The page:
MORGANTOWN, W.Va. — Frank Buckles enlisted for First World War at 16 after lying about his age. He made it home again and ultimately became that war’s last surviving U.S. veteran, campaigning for greater recognition for his comrades-in-arms before dying at 110.
Buckles, who also survived being a civilian POW in the Philippines in the Second World War, died of natural causes Sunday at his home in Charles Town, biographer and family spokesman David DeJonge said. He was 110.
Buckles had been advocating for a national memorial honouring veterans of the Great War in the nation’s capital and asked about its progress weekly, sometimes daily.
“He was sad it’s not completed,” DeJonge said Monday. “It’s a simple straightforward thing to do, to honour Americans.”
When asked in February 2008 how it felt to be the last of his kind, he said simply, “I realized that somebody had to be, and it was me.” And he told The Associated Press he would have done it all over again, “without a doubt.”
Born in Missouri in 1901 and raised in Oklahoma, Buckles visited a string of military recruiters after the United States entered the “war to end all wars” in April 1917. He was repeatedly rejected before convincing an Army captain he was 18. He was 16 1/2.
“A boy of (that age), he’s not afraid of anything. He wants to get in there,” Buckles said.
Details for services and arrangements will be announced later this week, but DeJonge said Buckles’ daughter, Susannah Flanagan, is planning for burial in Arlington National Cemetery. In 2008, friends persuaded the federal government to make an exception to its rules and allow his burial there.
Buckles had already been eligible to have his cremated remains housed at the cemetery. To be buried underground, however, he would have had to meet several criteria, including earning one of five medals, such as a Purple Heart.
Buckles never saw combat but joked, “Didn’t I make every effort?”
“We have lost a living link to an important era in our nation’s history,” said Secretary of Veterans Affairs Eric Shinseki. “But we have also lost a man of quiet dignity, who dedicated his final years to ensuring the sacrifices of his fellow ’Doughboys’ are appropriately commemorated.”
U.S. Sen. Jay Rockefeller called Buckles “a wonderfully plainspoken man and an icon for the World War I generation” and said he will continue fighting for the memorial Buckles wanted.
“He lived a long and rich life as a true American patriot,” said U.S. Sen. Joe Manchin, “and I hope that his family’s loss is lightened with the knowledge that he was loved and will be missed by so many.”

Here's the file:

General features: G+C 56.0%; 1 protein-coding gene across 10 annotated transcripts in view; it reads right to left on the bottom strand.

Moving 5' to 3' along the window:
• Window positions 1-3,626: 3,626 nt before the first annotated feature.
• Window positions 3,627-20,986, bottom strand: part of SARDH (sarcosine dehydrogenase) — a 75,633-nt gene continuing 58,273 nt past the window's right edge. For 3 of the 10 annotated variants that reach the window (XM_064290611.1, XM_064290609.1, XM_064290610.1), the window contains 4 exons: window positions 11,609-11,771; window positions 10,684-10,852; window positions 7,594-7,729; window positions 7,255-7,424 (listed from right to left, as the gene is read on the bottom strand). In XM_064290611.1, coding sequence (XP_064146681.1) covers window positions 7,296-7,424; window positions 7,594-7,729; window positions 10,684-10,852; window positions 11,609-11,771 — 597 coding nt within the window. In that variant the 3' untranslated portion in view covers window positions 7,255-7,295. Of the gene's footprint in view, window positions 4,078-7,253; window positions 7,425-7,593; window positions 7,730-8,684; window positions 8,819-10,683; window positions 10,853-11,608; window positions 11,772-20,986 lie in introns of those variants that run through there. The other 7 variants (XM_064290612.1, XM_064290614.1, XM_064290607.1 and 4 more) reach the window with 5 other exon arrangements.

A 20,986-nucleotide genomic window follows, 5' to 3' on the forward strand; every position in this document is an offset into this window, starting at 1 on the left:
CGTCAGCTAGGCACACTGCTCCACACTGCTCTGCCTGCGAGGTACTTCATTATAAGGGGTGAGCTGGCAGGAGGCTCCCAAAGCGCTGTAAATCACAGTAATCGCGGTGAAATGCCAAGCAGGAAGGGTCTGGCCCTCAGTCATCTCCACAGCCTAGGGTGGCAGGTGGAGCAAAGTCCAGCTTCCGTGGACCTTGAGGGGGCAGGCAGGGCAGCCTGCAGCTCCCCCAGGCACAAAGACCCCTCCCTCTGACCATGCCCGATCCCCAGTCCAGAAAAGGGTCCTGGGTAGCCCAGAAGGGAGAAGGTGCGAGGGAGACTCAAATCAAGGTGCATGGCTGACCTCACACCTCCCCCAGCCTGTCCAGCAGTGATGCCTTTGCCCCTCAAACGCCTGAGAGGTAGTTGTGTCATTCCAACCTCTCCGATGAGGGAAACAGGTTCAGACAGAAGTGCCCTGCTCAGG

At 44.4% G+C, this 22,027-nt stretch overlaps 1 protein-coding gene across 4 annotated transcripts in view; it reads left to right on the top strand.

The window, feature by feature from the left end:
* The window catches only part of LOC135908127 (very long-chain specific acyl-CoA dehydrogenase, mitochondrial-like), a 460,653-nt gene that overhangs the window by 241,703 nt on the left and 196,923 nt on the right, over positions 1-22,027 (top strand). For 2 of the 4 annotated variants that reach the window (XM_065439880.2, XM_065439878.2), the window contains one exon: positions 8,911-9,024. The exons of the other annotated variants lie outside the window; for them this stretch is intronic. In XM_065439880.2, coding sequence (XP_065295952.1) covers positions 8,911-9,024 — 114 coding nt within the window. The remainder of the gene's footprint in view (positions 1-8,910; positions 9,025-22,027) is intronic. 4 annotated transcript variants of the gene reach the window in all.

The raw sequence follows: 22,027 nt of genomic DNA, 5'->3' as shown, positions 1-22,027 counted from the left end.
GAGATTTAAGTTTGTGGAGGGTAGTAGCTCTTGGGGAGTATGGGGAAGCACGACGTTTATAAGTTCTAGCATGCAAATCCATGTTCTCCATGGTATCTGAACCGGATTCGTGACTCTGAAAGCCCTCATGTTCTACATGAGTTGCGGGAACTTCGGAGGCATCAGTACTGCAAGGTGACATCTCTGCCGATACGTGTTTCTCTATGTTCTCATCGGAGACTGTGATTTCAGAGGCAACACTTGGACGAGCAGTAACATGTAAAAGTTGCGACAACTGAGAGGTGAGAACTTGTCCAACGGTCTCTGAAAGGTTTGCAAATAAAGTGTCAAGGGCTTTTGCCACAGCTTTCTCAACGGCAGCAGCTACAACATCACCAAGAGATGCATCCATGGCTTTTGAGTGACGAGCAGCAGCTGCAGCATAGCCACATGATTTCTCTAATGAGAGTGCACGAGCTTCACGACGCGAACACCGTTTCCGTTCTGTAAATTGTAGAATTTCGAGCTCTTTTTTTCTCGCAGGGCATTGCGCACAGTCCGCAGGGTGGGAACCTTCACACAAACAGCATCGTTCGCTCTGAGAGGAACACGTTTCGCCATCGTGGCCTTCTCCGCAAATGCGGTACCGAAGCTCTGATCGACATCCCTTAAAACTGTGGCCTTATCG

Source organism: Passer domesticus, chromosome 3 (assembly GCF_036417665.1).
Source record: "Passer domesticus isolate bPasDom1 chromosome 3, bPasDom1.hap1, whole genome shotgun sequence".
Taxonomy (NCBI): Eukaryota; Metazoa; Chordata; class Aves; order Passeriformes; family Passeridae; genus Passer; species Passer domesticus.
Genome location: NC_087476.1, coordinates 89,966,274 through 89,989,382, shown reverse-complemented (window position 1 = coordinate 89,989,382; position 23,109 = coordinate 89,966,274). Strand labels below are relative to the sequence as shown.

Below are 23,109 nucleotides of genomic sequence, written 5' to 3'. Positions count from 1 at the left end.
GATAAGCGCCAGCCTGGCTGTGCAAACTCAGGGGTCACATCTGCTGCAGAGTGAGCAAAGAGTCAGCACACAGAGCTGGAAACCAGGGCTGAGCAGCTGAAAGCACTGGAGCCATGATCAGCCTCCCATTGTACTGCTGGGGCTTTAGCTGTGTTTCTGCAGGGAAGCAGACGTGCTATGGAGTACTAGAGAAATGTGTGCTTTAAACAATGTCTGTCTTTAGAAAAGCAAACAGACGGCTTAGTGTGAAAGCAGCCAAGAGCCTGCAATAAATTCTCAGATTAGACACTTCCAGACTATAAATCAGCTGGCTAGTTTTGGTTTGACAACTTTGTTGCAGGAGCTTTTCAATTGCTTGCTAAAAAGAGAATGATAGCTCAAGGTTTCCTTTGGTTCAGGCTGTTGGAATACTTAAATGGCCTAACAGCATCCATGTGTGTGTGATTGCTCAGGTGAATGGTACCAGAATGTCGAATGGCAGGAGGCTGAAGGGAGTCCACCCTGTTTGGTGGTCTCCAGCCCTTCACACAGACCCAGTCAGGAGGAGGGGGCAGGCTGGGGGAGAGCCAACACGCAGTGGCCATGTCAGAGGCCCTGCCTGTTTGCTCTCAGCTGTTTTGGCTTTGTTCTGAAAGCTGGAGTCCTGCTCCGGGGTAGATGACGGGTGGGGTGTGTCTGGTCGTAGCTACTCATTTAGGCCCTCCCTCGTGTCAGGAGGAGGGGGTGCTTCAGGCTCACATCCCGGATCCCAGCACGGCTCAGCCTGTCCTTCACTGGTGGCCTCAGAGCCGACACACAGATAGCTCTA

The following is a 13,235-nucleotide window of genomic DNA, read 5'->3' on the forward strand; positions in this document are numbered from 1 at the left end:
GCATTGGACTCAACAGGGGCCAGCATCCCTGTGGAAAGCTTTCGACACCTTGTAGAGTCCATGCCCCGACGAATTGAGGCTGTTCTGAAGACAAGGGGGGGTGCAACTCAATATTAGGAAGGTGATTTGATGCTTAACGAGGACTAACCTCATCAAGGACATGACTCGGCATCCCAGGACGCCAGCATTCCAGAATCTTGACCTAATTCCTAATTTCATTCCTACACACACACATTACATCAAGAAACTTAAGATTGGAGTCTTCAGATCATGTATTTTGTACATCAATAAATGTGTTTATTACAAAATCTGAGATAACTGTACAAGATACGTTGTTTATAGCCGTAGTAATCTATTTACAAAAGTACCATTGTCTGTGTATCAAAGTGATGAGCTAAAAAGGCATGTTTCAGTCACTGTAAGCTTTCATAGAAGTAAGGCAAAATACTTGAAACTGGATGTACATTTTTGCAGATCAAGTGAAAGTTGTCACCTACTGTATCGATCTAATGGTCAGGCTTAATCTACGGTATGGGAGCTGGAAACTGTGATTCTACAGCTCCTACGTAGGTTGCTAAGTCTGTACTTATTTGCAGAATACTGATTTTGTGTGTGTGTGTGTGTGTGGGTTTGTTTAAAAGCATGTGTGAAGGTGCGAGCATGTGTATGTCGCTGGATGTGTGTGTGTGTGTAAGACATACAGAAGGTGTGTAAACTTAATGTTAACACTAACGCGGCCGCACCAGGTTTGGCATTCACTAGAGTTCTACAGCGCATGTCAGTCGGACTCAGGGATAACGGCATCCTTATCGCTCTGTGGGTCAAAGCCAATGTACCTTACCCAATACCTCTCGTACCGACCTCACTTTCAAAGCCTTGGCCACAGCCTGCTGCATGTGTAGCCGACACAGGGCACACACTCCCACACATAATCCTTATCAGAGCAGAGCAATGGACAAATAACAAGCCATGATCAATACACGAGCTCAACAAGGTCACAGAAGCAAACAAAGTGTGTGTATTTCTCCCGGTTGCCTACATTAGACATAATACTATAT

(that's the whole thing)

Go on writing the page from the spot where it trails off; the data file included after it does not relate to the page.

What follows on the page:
The family asked that donations be made to the National World War One Legacy Project. The project is managed by the non-profit Survivor Quest and will educate students about Buckles and WWI through a documentary and travelling educational exhibition.
More than 4.7 million people joined the U.S. military from 1917-18. As of spring 2007, only three were still alive, according to a tally by the Department of Veterans Affairs: Buckles, J. Russell Coffey of Ohio and Harry Richard Landis of Florida.
The dwindling roster prompted a flurry of public interest, and Buckles went to Washington in May 2007 to serve as grand marshal of the national Memorial Day parade.
Coffey died Dec. 20, 2007, at age 109, while Landis died Feb. 4, 2008, at 108. Unlike Buckles, those two men were still in basic training in the United States when the war ended and did not make it overseas.
The last known Canadian veteran of the war, John Babcock of Spokane, Wash., died in February 2010.
There are no French or German veterans of the war left alive.
Buckles served in England and France, working mainly as a driver and a warehouse clerk. An eager student of culture and language, he used his off-duty hours to learn German, visit cathedrals, museums and tombs, and bicycle in the French countryside.
After Armistice Day, Buckles helped return prisoners of war to Germany. He returned to the United States in January 1920.
Buckles returned to Oklahoma for a while, then moved to Canada, where he worked a series of jobs before heading for New York City. There, he again took advantage of free museums, worked out at the YMCA, and landed jobs in banking and advertising.
But it was the shipping industry that suited him best, and he worked around the world for the White Star Line Steamship Co. and W.R. Grace & Co.
In 1941, while on business in the Philippines, Buckles was captured by the Japanese. He spent more than three years in prison camps.
“I was never actually looking for adventure,” Buckles once said. “It just came to me.”
He married in 1946 and moved to his farm in West Virginia’s Eastern Panhandle in 1954, where he and wife Audrey raised their daughter. Audrey Buckles died in 1999.
In spring 2007, Buckles told the AP of the trouble he went through to get into the military.
“I went to the state fair up in Wichita, Kansas, and while there, went to the recruiting station for the Marine Corps,” he said. “The nice Marine sergeant said I was too young when I gave my age as 18, said I had to be 21.”
Buckles returned a week later.
“I went back to the recruiting sergeant, and this time I was 21,” he said with a grin. “I passed the inspection … but he told me I just wasn’t heavy enough.”
Then he tried the Navy, whose recruiter told Buckles he was flat-footed.
Buckles wouldn’t quit. In Oklahoma City, an Army captain demanded a birth certificate.
“I told him birth certificates were not made in Missouri when I was born, that the record was in a family Bible. I said, ’You don’t want me to bring the family Bible down, do you?”’ Buckles said with a laugh. “He said, ’OK, we’ll take you.”’
He enlisted Aug. 14, 1917, serial number 15577.